English people don't speak like this. Spanish do but we don't. Do you want something to eat should be accepted. Duo needs to be consistent. In earlier sentences for example, cierro la puerta?, means should i close the door. Come on duo, we are left guessing what answers you want from us!!
'Anything for you to eat?- That does not sound a natural question. Maybe if a teenager came in and asked ' Is there anything for me to eat?', a parent pondering might reply that way. However 'Can I get you something to eat?' 'Would you like something to eat?' 'What can I get you to eat?' would all sound much better and more polite
Thanks, Julian. Even though your post was a year ago, now, other learners are still protesting the English translation of Duo's prompt. I don't understand why we English-speakers are so vehement in denying our tendency to speak in sentence fragments (as Ryagon calls them, "ellipses"). To expand a little (in English, because that's what people are complaining about and because my Spanish isn't good enough, otherwise):
Scenario-- I walk into my local (sit-down) coffee shop to have coffee with a friend. The server comes to the table and my companion says, "Just coffee, please." The server then asks me, "Anything to eat for you?" My response, "No, thanks, just coffee."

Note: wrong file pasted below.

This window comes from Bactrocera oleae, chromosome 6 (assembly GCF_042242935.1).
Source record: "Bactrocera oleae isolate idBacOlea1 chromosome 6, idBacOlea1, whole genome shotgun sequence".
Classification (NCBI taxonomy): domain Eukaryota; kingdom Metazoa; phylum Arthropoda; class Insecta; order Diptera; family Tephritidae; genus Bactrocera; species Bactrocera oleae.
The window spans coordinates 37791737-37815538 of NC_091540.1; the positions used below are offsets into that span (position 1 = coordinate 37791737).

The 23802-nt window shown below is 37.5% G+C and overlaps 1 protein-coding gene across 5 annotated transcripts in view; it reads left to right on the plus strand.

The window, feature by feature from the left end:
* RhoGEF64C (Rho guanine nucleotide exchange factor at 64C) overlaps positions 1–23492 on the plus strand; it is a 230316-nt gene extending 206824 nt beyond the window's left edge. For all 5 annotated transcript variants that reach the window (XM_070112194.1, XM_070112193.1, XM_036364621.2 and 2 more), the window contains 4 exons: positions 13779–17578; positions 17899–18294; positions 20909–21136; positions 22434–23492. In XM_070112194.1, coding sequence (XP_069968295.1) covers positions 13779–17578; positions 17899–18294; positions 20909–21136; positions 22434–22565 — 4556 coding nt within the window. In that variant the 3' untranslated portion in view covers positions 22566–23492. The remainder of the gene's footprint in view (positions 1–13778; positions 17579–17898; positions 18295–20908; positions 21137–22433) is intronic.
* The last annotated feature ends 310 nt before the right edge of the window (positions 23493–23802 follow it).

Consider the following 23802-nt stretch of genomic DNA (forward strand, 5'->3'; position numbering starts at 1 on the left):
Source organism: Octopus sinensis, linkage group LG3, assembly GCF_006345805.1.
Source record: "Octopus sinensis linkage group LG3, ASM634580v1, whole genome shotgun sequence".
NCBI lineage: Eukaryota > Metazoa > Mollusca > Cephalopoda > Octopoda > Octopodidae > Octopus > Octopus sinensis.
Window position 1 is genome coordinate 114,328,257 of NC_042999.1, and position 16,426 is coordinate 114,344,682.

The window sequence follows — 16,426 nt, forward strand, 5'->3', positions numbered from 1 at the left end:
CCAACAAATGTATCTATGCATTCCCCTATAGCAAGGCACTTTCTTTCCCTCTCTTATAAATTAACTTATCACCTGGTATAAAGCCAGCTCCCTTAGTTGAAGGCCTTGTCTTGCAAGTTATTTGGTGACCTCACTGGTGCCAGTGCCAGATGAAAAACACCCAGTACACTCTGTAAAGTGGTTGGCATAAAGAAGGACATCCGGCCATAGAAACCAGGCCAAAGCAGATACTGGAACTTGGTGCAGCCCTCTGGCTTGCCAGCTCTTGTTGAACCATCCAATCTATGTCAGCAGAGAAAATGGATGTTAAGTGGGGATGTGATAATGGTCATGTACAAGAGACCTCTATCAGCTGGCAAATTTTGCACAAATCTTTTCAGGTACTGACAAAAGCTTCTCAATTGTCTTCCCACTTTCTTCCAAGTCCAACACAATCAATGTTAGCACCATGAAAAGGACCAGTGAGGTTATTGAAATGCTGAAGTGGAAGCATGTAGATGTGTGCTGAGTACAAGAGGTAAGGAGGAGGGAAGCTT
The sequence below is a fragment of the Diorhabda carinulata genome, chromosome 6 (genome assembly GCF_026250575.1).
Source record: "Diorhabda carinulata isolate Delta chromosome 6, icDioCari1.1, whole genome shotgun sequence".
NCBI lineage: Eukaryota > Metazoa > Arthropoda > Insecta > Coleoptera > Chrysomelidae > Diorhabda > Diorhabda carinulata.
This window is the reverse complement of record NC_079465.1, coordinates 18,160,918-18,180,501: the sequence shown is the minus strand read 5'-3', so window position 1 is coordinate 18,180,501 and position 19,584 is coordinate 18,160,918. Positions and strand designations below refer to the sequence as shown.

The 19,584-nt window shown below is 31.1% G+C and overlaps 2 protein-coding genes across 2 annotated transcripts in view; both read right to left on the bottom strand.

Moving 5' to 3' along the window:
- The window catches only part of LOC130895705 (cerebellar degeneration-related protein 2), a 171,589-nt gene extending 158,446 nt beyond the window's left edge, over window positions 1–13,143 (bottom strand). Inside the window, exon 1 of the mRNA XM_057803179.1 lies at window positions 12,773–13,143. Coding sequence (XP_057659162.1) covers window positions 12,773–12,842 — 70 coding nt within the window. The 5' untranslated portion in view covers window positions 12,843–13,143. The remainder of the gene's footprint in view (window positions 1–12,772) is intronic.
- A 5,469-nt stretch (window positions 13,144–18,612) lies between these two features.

There's not a complete sentence in the entire--typical--exchange. Please relax, fellow learners. It seems as though Duo is only trying to show us how more casual conversation works. We should be accustomed to supplying the context by now!
I do have a Spanish question, though. In my scenario, would "just" be solo or solamente?
I agree that Duo's preferred translation is perfectly valid. We really do speak that way in English too. But Duo should also accept variations with the same meaning. I think there'd be less frustration if people weren't being marked wrong for perfectly reasonable translations.
Que tenga un gran día.
do you want ... is implied in the spanish question.... but the sentence does not have the verb....... want...... in it.. therefore duo has given a direct translation and marks all direct translations as correct........I assume that the phrase .. algo de comer para usted .....is a common way in spain of asking .. do you want something to eat..